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Amazon gave warehouse tours here locally. Impressive to say the least.
And yes, it's a job were no social interaction is possible except between managers during your shift. Amazon gets the most out of each worker.
Each worker is spaced about 20ft apart while they stock or fill orders. The bots line up so fast there's no time to take a break, they work no-stop until their break/clock-out time.
 

GNUse_the_force

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This is a great example of why I feel that automation and UBI are the way of the future. I'd rather Amazon fully automate their warehouse's, while paying people a UBI.

"muhh socialism'" .. ;)

Nope to UBI, I am not going to take money from them so they can tell me how I should and should not live.

Cool, you don't have to but others will. Most likely hundreds of millions of others will (should automation come in so fast that they don't have time to adjust.) Peoples principles die off pretty quick when faced with the choice of sharing rotten garbage out of a bin with their children or accepting a universal system of income.

im not advocating it as the solution, but we appear to be reaching a point of no return with automation.
 
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1_rick

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Amazon gave warehouse tours here locally. Impressive to say the least.
And yes, it's a job were no social interaction is possible except between managers during your shift. Amazon gets the most out of each worker.
Each worker is spaced about 20ft apart while they stock or fill orders. The bots line up so fast there's no time to take a break, they work no-stop until their break/clock-out time.
Less Wrong had a story about the implications of this a few years ago. Can't find it now, unfortunately. But the idea was someone came up with software they started using at a fast food place, where it learned how long it took employees to do stuff, and then started "optimizing" so it had them working pretty much the entire shift. The bottom line went up so much that pretty much every company gradually started using it...and then everyone who couldn't keep up started getting laid off. In the end nearly the entire population of the US wound up in projects, guarded by robots to keep them from fighting, because the daily dole--sorry, UBI--didn't go far enough for anyone to be able to afford to go anywhere and do anything. Pretty grim. The alternative presented to the narrator at the end was a totalitarian's wet dream.
 

obs

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"muhh socialism'" .. ;)



Cool, you don't have to but others will. Most likely hundreds of millions of others will (should automation come in so fast that they don't have time to adjust.) Peoples principles die off pretty quick when faced with the choice of sharing rotten garbage out of a bin with their children or accepting a universal system of income.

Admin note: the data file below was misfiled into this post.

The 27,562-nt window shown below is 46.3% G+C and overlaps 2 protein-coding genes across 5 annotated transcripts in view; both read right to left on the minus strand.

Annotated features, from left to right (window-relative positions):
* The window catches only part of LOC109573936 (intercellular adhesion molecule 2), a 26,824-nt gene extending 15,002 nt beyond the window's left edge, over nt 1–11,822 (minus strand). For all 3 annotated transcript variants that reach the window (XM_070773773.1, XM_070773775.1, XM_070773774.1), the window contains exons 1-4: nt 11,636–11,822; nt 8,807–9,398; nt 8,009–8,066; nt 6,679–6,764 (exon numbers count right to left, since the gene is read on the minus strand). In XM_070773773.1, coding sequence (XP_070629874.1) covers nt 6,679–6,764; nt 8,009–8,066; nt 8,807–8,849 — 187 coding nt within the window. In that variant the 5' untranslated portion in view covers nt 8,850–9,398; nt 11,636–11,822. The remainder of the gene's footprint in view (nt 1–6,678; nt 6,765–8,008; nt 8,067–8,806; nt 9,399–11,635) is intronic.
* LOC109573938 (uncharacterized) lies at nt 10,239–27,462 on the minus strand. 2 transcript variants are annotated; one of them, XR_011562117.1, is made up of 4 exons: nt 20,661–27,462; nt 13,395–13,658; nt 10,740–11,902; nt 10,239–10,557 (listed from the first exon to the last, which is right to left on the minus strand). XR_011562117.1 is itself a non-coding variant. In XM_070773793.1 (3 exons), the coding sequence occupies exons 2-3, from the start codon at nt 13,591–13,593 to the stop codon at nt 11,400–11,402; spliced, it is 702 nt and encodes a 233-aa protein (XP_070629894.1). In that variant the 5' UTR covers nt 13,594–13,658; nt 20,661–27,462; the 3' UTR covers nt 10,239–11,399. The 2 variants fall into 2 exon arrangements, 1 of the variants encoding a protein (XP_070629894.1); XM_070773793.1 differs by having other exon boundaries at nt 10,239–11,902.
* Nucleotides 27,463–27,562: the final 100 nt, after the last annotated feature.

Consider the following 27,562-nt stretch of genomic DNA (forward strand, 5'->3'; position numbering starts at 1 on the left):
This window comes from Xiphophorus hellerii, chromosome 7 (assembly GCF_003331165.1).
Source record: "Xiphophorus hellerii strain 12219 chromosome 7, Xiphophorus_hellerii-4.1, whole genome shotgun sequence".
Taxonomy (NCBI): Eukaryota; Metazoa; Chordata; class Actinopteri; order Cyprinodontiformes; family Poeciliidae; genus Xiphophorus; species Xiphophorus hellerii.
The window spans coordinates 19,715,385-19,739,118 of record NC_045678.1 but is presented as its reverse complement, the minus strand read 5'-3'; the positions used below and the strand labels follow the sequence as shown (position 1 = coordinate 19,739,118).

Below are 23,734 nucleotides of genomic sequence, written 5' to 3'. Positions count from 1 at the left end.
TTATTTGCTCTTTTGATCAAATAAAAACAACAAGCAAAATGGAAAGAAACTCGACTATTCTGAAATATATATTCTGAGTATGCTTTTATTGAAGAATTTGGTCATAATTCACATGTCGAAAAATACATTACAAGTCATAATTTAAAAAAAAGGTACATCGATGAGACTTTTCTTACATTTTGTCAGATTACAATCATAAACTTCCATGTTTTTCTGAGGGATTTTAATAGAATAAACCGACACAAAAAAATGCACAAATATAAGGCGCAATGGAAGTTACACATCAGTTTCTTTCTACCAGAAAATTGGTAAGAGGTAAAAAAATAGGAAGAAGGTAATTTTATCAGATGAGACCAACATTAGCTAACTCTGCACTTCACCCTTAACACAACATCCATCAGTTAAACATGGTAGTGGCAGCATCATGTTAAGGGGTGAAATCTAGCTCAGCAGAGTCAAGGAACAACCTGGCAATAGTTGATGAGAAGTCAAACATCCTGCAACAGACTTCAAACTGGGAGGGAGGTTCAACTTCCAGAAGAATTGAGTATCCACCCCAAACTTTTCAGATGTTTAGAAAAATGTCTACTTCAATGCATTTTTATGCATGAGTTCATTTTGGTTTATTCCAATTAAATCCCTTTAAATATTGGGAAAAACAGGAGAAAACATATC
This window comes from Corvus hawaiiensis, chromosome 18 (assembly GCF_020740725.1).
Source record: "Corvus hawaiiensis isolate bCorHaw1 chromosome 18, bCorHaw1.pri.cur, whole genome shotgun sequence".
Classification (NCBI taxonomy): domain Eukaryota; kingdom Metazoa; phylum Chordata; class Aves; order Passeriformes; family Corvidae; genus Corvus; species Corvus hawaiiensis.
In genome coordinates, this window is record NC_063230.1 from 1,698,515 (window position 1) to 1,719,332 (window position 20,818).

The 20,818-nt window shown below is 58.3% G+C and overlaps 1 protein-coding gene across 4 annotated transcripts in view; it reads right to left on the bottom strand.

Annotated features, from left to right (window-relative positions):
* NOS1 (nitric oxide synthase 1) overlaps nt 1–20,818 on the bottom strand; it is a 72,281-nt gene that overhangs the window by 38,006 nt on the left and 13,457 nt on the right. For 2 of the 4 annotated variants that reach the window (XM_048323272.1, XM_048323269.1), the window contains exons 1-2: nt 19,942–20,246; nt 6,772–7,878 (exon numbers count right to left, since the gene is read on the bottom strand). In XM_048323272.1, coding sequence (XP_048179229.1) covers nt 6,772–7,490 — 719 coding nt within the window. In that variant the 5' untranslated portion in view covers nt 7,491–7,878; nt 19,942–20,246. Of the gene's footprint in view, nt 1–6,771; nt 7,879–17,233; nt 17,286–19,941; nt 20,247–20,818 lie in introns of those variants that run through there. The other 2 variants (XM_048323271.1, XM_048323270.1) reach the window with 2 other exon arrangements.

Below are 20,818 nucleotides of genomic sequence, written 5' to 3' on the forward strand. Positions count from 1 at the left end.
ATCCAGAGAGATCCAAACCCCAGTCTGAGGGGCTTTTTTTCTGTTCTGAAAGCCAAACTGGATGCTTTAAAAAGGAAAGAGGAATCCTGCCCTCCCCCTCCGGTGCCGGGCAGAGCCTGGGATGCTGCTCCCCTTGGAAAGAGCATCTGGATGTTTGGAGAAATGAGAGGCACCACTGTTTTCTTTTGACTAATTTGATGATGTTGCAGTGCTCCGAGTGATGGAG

im not advocating it as the solution, but we appear to be reaching a point of no return with automation.
This argument has been made ever since Ford invented assembly line. We can't automate because of the jobs! It's never been true. If anything, automation and increased productivity have made more people rise out of poverty.
 

GNUse_the_force

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This argument has been made ever since Ford invented assembly line. We can't automate because of the jobs! It's never been true. If anything, automation and increased productivity have made more people rise out of poverty.

I think you mistook my post with another, i was referencing UBI. Automation is here to stay, however many people today would gladly take an economic safety net rather than the alternative.
Honestly, im (cautiously) looking forward to drone delivery. It could be used to great effect in the delivery of medical supplies for instance, I expect the government will mandate a priority service based system at some point.
 
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LukeTbk

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This argument has been made ever since Ford invented assembly line. We can't automate because of the jobs! It's never been true. If anything, automation and increased productivity have made more people rise out of poverty.
There was great social unrest during transition phase of the industrial revolution thought.

It was not smooth and without issues, for example:
https://en.wikipedia.org/wiki/Great_Unrest

Those production change brought with them giant social change has well and the current situation have some difference:
) In many case assembly line were building stuff that were not built before them (in significant numbers), like cars and so on and there was a wage explosion of factory worker that were farmer before that create demand that went with it and the increase in productivity was tier of jumps. Now in some case it is replacing stuff that were already made made men in a fully automated way (like cars)